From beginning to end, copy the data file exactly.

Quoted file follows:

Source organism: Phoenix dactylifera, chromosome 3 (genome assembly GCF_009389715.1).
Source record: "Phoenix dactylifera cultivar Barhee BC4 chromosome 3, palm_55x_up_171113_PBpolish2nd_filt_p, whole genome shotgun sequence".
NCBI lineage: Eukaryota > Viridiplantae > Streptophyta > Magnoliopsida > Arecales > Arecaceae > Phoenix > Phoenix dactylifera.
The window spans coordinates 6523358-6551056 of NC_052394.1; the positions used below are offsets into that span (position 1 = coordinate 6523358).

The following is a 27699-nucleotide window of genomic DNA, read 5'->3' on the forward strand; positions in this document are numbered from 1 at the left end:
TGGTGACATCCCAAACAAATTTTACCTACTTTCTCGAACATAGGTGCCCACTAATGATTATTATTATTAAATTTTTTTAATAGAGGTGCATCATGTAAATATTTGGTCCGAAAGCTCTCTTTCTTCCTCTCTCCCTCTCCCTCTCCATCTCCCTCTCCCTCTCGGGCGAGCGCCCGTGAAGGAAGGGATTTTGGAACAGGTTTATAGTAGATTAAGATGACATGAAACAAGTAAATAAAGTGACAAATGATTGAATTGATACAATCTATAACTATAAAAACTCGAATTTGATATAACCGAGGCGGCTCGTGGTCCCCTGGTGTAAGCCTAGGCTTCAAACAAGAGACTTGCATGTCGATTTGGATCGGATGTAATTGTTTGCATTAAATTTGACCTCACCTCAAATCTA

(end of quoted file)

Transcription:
Source organism: Phoenix dactylifera, chromosome 3 (genome assembly GCF_009389715.1).
Source record: "Phoenix dactylifera cultivar Barhee BC4 chromosome 3, palm_55x_up_171113_PBpolish2nd_filt_p, whole genome shotgun sequence".
NCBI lineage: Eukaryota > Viridiplantae > Streptophyta > Magnoliopsida > Arecales > Arecaceae > Phoenix > Phoenix dactylifera.
The window spans coordinates 6523358-6551056 of NC_052394.1; the positions used below are offsets into that span (position 1 = coordinate 6523358).

The following is a 27699-nucleotide window of genomic DNA, read 5'->3' on the forward strand; positions in this document are numbered from 1 at the left end:
TGGTGACATCCCAAACAAATTTTACCTACTTTCTCGAACATAGGTGCCCACTAATGATTATTATTATTAAATTTTTTTAATAGAGGTGCATCATGTAAATATTTGGTCCGAAAGCTCTCTTTCTTCCTCTCTCCCTCTCCCTCTCCATCTCCCTCTCCCTCTCGGGCGAGCGCCCGTGAAGGAAGGGATTTTGGAACAGGTTTATAGTAGATTAAGATGACATGAAACAAGTAAATAAAGTGACAAATGATTGAATTGATACAATCTATAACTATAAAAACTCGAATTTGATATAACCGAGGCGGCTCGTGGTCCCCTGGTGTAAGCCTAGGCTTCAAACAAGAGACTTGCATGTCGATTTGGATCGGATGTAATTGTTTGCATTAAATTTGACCTCACCTCAAATCTA